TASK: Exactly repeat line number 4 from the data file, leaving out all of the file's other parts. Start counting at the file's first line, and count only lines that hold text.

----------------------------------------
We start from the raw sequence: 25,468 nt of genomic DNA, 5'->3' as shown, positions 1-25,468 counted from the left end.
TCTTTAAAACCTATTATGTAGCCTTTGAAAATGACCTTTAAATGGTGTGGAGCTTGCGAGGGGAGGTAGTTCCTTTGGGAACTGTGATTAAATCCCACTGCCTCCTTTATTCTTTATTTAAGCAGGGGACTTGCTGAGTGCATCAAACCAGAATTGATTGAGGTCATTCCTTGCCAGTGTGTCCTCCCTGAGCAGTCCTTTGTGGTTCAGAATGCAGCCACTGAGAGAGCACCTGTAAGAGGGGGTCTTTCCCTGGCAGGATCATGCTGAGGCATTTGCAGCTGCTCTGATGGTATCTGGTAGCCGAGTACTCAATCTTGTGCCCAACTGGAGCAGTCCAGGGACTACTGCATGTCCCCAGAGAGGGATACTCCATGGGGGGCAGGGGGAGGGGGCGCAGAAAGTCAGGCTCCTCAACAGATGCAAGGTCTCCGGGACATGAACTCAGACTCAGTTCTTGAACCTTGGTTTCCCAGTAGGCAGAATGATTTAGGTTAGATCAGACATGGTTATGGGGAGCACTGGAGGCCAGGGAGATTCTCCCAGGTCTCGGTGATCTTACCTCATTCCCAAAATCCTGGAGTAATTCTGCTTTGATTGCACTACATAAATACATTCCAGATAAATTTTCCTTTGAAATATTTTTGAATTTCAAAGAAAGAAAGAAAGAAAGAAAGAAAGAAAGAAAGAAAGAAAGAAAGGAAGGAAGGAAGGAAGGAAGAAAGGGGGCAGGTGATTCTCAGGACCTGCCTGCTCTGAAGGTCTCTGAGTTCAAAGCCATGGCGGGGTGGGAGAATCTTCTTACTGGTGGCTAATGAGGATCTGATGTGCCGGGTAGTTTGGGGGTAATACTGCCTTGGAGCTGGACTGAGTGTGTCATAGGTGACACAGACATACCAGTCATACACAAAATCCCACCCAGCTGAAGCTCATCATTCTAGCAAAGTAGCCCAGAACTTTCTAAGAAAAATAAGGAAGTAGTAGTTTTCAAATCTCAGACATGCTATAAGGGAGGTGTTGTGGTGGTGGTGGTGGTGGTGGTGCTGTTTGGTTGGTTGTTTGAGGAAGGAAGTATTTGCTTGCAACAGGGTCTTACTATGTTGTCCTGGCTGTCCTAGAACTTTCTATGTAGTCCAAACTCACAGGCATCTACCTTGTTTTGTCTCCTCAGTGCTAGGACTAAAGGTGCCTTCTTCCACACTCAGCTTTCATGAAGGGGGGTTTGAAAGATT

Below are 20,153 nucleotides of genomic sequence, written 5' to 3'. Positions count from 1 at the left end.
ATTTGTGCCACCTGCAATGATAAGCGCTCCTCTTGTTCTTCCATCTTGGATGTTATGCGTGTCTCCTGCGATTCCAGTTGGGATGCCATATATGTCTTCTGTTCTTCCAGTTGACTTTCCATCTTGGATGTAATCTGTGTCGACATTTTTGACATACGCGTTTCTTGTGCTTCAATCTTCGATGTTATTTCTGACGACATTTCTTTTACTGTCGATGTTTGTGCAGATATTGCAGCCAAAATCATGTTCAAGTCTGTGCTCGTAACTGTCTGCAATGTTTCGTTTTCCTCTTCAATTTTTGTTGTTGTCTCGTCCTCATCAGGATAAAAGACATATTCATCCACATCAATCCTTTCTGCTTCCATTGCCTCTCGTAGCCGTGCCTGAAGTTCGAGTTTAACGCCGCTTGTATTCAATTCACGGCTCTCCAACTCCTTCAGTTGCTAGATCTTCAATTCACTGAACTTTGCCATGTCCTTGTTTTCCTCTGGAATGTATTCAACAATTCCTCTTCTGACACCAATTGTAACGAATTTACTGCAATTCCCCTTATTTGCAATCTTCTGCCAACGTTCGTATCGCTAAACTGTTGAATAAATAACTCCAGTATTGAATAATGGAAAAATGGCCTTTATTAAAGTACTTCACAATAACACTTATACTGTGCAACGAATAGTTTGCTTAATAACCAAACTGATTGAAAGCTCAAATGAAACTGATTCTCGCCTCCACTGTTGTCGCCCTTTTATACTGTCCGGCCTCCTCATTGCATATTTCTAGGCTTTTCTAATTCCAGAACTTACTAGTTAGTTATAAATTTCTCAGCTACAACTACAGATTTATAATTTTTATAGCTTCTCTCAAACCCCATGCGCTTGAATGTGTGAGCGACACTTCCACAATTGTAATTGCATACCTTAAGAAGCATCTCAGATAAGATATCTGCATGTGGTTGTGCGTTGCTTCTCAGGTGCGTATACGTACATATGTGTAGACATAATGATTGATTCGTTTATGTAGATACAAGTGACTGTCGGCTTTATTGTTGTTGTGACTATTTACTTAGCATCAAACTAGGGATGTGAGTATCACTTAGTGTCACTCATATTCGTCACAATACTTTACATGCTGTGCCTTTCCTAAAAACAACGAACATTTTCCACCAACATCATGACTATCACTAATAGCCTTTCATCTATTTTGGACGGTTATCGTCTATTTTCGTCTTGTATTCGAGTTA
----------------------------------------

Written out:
ATTTGTGCCACCTGCAATGATAAGCGCTCCTCTTGTTCTTCCATCTTGGATGTTATGCGTGTCTCCTGCGATTCCAGTTGGGATGCCATATATGTCTTCTGTTCTTCCAGTTGACTTTCCATCTTGGATGTAATCTGTGTCGACATTTTTGACATACGCGTTTCTTGTGCTTCAATCTTCGATGTTATTTCTGACGACATTTCTTTTACTGTCGATGTTTGTGCAGATATTGCAGCCAAAATCATGTTCAAGTCTGTGCTCGTAACTGTCTGCAATGTTTCGTTTTCCTCTTCAATTTTTGTTGTTGTCTCGTCCTCATCAGGATAAAAGACATATTCATCCACATCAATCCTTTCTGCTTCCATTGCCTCTCGTAGCCGTGCCTGAAGTTCGAGTTTAACGCCGCTTGTATTCAATTCACGGCTCTCCAACTCCTTCAGTTGCTAGATCTTCAATTCACTGAACTTTGCCATGTCCTTGTTTTCCTCTGGAATGTATTCAACAATTCCTCTTCTGACACCAATTGTAACGAATTTACTGCAATTCCCCTTATTTGCAATCTTCTGCCAACGTTCGTATCGCTAAACTGTTGAATAAATAACTCCAGTATTGAATAATGGAAAAATGGCCTTTATTAAAGTACTTCACAATAACACTTATACTGTGCAACGAATAGTTTGCTTAATAACCAAACTGATTGAAAGCTCAAATGAAACTGATTCTCGCCTCCACTGTTGTCGCCCTTTTATACTGTCCGGCCTCCTCATTGCATATTTCTAGGCTTTTCTAATTCCAGAACTTACTAGTTAGTTATAAATTTCTCAGCTACAACTACAGATTTATAATTTTTATAGCTTCTCTCAAACCCCATGCGCTTGAATGTGTGAGCGACACTTCCACAATTGTAATTGCATACCTTAAGAAGCATCTCAGATAAGATATCTGCATGTGGTTGTGCGTTGCTTCTCAGGTGCGTATACGTACATATGTGTAGACATAATGATTGATTCGTTTATGTAGATACAAGTGACTGTCGGCTTTATTGTTGTTGTGACTATTTACTTAGCATCAAACTAGGGATGTGAGTATCACTTAGTGTCACTCATATTCGTCACAATACTTTACATGCTGTGCCTTTCCTAAAAACAACGAACATTTTCCACCAACATCATGACTATCACTAATAGCCTTTCATCTATTTTGGACGGTTATCGTCTATTTTCGTCTTGTATTCGAGTTA